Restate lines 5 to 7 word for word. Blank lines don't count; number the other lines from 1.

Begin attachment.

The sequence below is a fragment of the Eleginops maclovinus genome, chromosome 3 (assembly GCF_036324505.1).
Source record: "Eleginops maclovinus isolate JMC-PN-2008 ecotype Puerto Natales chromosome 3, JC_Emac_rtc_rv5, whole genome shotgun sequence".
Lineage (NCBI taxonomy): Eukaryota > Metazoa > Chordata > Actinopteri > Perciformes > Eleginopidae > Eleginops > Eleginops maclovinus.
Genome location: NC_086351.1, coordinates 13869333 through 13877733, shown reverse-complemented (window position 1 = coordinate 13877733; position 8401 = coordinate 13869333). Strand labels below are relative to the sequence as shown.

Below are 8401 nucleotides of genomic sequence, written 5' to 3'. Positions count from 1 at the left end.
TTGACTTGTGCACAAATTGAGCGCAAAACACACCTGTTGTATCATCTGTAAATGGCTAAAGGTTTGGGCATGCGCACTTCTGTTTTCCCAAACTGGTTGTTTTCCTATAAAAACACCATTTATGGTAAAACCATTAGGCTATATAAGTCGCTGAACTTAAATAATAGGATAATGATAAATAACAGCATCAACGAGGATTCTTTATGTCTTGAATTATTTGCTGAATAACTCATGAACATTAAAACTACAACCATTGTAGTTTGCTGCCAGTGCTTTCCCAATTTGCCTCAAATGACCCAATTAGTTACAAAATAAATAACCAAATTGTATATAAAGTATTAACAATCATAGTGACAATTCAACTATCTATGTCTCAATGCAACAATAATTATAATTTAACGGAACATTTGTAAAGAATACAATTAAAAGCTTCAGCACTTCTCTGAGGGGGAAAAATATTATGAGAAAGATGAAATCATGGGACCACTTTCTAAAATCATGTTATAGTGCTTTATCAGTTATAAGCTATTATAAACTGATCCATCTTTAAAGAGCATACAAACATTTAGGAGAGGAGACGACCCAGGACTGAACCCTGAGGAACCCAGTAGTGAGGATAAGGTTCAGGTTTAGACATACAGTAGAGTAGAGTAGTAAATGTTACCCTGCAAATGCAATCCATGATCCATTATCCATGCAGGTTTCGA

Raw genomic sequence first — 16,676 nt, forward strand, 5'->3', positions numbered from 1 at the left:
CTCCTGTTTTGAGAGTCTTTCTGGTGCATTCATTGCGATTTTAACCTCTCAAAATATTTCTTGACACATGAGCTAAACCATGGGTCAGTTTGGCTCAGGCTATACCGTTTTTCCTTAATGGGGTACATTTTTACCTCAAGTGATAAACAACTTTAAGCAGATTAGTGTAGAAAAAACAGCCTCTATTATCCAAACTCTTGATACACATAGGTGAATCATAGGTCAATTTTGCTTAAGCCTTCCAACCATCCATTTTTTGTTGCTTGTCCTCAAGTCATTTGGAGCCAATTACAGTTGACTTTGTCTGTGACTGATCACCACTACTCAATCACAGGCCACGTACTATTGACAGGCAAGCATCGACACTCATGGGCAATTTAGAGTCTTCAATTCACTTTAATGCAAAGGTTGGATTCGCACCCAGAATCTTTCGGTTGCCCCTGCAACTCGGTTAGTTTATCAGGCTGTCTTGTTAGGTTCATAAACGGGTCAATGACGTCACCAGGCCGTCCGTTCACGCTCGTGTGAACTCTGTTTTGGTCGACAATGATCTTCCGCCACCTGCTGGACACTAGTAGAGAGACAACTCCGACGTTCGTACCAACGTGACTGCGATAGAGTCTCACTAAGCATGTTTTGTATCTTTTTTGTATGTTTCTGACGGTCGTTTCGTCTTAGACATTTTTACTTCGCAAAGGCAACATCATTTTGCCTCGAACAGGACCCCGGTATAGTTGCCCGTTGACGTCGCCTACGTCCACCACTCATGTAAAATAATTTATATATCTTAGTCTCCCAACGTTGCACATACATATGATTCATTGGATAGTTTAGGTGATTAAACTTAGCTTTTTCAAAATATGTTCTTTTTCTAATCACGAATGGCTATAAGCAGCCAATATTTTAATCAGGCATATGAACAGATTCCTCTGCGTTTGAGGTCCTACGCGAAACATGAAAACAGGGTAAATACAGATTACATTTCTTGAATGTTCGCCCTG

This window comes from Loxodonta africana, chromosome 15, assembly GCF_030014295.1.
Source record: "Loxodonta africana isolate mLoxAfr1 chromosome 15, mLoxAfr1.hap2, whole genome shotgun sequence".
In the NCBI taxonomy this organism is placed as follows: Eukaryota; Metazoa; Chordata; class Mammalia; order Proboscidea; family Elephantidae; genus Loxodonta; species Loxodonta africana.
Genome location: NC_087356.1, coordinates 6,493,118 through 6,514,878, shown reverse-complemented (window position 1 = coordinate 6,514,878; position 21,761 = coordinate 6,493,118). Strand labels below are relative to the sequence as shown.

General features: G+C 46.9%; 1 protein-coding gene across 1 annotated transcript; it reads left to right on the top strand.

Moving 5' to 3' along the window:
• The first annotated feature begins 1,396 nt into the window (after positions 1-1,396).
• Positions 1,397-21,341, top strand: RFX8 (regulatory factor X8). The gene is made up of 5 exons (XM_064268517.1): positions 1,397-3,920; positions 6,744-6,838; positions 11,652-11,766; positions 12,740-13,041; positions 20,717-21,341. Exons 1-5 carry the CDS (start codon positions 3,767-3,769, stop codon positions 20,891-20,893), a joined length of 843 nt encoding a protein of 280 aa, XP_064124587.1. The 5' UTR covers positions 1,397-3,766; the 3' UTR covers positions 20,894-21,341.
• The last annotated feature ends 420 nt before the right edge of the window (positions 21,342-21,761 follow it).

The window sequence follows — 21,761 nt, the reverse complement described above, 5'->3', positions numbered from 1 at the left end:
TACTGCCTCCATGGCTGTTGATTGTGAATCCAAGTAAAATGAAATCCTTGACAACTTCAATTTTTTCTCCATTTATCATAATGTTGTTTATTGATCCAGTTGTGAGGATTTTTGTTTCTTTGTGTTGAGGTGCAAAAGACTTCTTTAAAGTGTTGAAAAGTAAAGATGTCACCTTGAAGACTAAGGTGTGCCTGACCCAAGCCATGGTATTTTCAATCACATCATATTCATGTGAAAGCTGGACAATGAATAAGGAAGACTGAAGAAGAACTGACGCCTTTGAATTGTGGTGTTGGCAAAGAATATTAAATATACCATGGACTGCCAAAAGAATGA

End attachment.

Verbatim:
Below are 8401 nucleotides of genomic sequence, written 5' to 3'. Positions count from 1 at the left end.
TTGACTTGTGCACAAATTGAGCGCAAAACACACCTGTTGTATCATCTGTAAATGGCTAAAGGTTTGGGCATGCGCACTTCTGTTTTCCCAAACTGGTTGTTTTCCTATAAAAACACCATTTATGGTAAAACCATTAGGCTATATAAGTCGCTGAACTTAAATAATAGGATAATGATAAATAACAGCATCAACGAGGATTCTTTATGTCTTGAATTATTTGCTGAATAACTCATGAACATTAAAACTACAACCATTGTAGTTTGCTGCCAGTGCTTTCCCAATTTGCCTCAAATGACCCAATTAGTTACAAAATAAATAACCAAATTGTATATAAAGTATTAACAATCATAGTGACAATTCAACTATCTATGTCTCAATGCAACAATAATTATAATTTAACGGAACATTTGTAAAGAATACAATTAAAAGCTTCAGCACTTCTCTGAGGGGGAAAAATATTATGAGAAAGATGAAATCATGGGACCACTTTCTAAAATCATGTTATAGTGCTTTATCAGTTATAAGCTATTATAAACTGATCCATCTTTAAAGAGCATACAAACATTTAGGAGAGGAGACGACCCAGGACTGAACCCTGAGGAACCCAGTAGTGAGGATAAGGTTCAGGTTTAGACATACAGTAGAGTAGAGTAGTAAATGTTACCCTGCAAATGCAATCCATGATCCATTATCCATGCAGGTTTCGA

Raw genomic sequence first — 16,676 nt, forward strand, 5'->3', positions numbered from 1 at the left: